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Dimension of a set of symmetric matrices & prove it's a vector space

  1. Mar 9, 2009 #1
    Prove: the set of 3x3 symmetric matrices is a vector space and find its dimension.

    Well in class my prof has done this question, but I still don't quite get it..

    Ok, first off, I need to prove that it's a vector space. The easy way is probably to prove that it contains the zero space and is closed under the two operations. Certainly it contains the zero vector, which I understand; but when my prof went for the second part, he wrote something in this fashion:

    [a d e]___[1 0 0]____[0 0 0]
    [d b f] = a [0 0 0] + b [0 1 0] + c [...] + d [...] + e [...] + f [...] => dimension of 6.
    [e f c]___[0 0 0]____[0 0 0]

    (sorry I have to use the underscore to line them up properly..)

    How is that closed under the two operations? I am not getting it completely..

    Also, how they add up to the original matrix certainly makes sense to me, but how he devided them up in this way sort of puzzles me...Since every matrix is reducible, so this one should be as well. Since the dimension of the number of elements in a basis, then shouldn't this have a basis of max. 3? I'm pretty sure I am not thinking correctly, but someone please straighten this stuff out for me please!

     
  2. jcsd
  3. Mar 9, 2009 #2
    Here your prof is already proving that the dimension is 6. The point is that the six matrices on the right hand side form a basis of the vector space of 3x3 symmetric matrices. The formula proves that: 1) They generate the space, because any element can be written as a linear combination. 2) They are linearly independent because if the left hand side is 0, then certainly the scalar factors a,b,c,d,e,f are zero.

    Your professor may have skipped that. One way to prove this is just check "by hand" that the sum and scalar multiples of symmetric matrices are again symmetric, another way is to use the fact that a matrix is symmetric if and only if it equals its transpose (and use linearity of transposition).

     
  4. Mar 9, 2009 #3
    Ah! So say for matrix:

    [1 4]
    [9 0]

    (which is the same as [1 4, 9 0] to make representation easier)
    It can have a basis like this:

    1[1 0, 0 0]+4[0 1, 0 0]+9[0 0, 1 0]+0[0 0, 0 1]

    right?

    Since this matrix reduces to the identity matrix, should the original matrix itself be the basis by definition? Should its dimension be 2 or 4? When we talk about things like basis and dimension, shouldn't we be talking about the reduced version of the matrix? I'm still a bit confused..
     
  5. Mar 9, 2009 #4
    A basis is something a vector space can have, for example (1,0,0), (0,1,0), (0,0,1) is a basis of R^3. The matrices

    [tex]\begin{bmatrix}1&0\\0&0\end{bmatrix}[/tex], [tex]\begin{bmatrix}0&1\\1&0\end{bmatrix}[/tex], [tex]\begin{bmatrix}0&0\\0&1\end{bmatrix}[/tex]

    form a basis of the symmetric 2x2 matrices.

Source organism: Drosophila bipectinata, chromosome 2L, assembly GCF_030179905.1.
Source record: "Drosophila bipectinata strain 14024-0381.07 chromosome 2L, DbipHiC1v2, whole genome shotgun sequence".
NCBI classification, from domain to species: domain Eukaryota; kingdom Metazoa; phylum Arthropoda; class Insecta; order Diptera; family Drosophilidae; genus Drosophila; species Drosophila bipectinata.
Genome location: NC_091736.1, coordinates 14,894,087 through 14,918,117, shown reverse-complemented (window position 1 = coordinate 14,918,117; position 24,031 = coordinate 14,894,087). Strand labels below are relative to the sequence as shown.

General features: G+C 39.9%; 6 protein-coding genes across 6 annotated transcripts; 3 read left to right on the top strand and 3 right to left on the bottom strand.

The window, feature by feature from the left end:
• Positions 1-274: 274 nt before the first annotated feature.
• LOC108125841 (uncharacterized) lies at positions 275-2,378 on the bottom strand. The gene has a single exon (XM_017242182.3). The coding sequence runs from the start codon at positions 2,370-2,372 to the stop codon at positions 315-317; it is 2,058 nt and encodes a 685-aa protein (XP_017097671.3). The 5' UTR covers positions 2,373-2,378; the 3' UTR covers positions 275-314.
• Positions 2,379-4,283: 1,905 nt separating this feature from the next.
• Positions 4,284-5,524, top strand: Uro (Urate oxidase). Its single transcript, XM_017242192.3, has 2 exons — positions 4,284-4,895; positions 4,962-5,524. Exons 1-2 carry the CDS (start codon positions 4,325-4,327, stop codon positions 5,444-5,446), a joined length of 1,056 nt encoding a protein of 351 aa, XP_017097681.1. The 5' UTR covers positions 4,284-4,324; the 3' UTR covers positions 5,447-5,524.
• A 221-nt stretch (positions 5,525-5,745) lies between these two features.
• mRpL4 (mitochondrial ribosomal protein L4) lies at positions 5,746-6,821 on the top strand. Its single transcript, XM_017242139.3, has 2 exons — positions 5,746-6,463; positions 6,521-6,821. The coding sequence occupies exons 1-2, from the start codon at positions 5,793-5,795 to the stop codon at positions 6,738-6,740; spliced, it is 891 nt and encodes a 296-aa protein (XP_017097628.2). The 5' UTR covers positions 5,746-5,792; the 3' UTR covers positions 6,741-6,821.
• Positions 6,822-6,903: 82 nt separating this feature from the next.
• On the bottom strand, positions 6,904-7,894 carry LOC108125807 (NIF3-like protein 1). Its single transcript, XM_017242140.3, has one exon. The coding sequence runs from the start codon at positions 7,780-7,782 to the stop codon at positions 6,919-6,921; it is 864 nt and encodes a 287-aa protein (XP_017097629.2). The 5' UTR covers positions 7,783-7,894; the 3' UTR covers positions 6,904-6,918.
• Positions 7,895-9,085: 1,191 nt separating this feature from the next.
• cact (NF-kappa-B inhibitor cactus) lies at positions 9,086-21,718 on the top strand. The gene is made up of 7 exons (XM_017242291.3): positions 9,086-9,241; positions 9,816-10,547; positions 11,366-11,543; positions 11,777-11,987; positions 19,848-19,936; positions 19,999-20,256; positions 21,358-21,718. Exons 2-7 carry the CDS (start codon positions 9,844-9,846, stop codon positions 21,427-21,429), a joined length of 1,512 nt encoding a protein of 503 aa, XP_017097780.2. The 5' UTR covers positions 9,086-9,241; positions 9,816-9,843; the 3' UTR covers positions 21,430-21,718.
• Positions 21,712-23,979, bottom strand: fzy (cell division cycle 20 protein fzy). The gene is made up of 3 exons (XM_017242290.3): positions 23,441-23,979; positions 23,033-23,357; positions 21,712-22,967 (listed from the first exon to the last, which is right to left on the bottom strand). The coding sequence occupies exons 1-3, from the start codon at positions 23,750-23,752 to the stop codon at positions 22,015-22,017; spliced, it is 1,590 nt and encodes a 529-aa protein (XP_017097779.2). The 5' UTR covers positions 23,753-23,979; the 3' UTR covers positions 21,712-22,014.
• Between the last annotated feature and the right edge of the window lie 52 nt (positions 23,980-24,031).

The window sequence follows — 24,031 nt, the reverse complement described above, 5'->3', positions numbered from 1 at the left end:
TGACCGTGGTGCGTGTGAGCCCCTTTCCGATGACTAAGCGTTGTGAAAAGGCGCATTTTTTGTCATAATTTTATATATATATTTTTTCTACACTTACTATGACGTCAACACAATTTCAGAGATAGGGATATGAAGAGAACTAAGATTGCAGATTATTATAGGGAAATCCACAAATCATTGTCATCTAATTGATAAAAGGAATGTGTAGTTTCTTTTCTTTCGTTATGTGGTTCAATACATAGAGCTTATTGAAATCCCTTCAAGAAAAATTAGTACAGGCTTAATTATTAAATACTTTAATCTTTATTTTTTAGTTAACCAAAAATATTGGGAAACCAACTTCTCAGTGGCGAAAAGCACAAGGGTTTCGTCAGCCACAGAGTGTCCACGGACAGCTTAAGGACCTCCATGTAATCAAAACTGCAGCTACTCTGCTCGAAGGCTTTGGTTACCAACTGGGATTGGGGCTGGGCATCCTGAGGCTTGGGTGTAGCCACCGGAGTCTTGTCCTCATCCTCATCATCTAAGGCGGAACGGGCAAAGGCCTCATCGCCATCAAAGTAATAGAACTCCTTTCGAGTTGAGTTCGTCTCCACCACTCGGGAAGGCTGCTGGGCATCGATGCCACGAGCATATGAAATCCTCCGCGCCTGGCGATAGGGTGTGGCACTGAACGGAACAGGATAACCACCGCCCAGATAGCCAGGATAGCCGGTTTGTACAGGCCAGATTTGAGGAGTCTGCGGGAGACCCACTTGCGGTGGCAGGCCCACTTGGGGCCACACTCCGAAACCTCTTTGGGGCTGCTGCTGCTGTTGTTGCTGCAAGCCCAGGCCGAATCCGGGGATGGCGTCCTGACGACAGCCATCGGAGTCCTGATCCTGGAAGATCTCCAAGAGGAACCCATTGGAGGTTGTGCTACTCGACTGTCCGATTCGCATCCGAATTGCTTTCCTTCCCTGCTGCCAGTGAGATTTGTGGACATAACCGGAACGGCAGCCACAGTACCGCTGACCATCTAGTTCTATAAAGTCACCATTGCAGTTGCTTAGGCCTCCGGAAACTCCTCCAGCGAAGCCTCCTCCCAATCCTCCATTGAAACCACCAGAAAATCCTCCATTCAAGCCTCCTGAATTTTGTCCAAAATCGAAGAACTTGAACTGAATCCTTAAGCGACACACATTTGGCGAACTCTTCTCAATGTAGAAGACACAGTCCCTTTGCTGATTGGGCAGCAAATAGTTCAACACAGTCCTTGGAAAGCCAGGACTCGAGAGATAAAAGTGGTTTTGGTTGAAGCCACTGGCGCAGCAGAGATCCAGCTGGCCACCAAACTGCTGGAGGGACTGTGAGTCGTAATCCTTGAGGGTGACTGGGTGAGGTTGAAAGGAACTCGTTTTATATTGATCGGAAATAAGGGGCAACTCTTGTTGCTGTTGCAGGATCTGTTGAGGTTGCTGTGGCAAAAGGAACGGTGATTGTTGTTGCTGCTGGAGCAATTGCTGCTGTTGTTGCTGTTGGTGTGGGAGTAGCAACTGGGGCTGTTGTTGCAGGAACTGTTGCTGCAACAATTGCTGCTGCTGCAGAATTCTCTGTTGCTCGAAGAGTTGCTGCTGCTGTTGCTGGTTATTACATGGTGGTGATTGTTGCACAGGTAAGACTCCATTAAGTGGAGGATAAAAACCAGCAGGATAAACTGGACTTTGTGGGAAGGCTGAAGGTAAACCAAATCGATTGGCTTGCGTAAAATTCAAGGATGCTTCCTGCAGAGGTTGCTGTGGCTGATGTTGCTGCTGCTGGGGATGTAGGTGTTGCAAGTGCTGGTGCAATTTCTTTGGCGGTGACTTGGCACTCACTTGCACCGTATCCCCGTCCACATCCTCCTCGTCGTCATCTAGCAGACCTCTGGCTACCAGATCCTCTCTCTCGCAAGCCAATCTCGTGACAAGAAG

On the other hand, a vector can have a representation in terms of a basis, so for example

    (2,-1,0) = 2(1,0,0) + (-1)(0,1,0) + 0(0,0,1)

    or

    [tex]\begin{bmatrix}3&7\\7&1\end{bmatrix}=3\begin{bmatrix}1&0\\0&0\end{bmatrix} + 7\begin{bmatrix}0&1\\1&0\end{bmatrix}+1\begin{bmatrix}0&0\\0&1\end{bmatrix}[/tex].

    The properties of a basis guarantee that such a representation always exists and that it is unique, i.e. there is only one possible choice of coefficients in front of the basis vectors. These coefficients are also called the coordinates of the vector on the left hand side with respect to the basis.

    One source of confusion maybe that a matrix can also be considered as a vector (in a vector space of matrices).
     
  6. Mar 9, 2009 #5
    So for example, a 2x2 skew-symmetric matrix should have a basis of:

    [1 0] [0 1],[0 0]
    [0 0],[-1 0],[0 1]

    is that correct?
     
  7. Mar 9, 2009 #6
    No, only the second matrix is skew symmetric.
     
  8. Mar 9, 2009 #7
    Oh, I forgot the important fact that the diagonal consists only zero in a skew-symmetric matrix. Yes, the only basis for it would be [0 1, -1 0] then.

    So to prove that a matrix is a basis, I just need to show that its vectors(columns) are linearly independent, right?
     
  9. Mar 9, 2009 #8
    No, this would prove that (0,-1), (1,0) is a basis of R^2. If you want to show that [0 1, -1 0] is a basis for the skew-symmetric 2x2-matrices you need to show two things:

    1) Every skew-symmetric 2x2 matrix can be written in the form a*[0 1, -1 0] for some a (in other words this proves that the vector space of skew symmetric 2x2 matrices is generated by [0 1, -1 0]). This should be easy.

    2) The set of vectors {[0 1, -1 0]} (in this case consisting only of one element) is linearly independent, this is also rather trivial if you take a look at the definition of "linearly independent" and follows from the fact that [0 1, -1 0] is not the matrix with all zeros.
     
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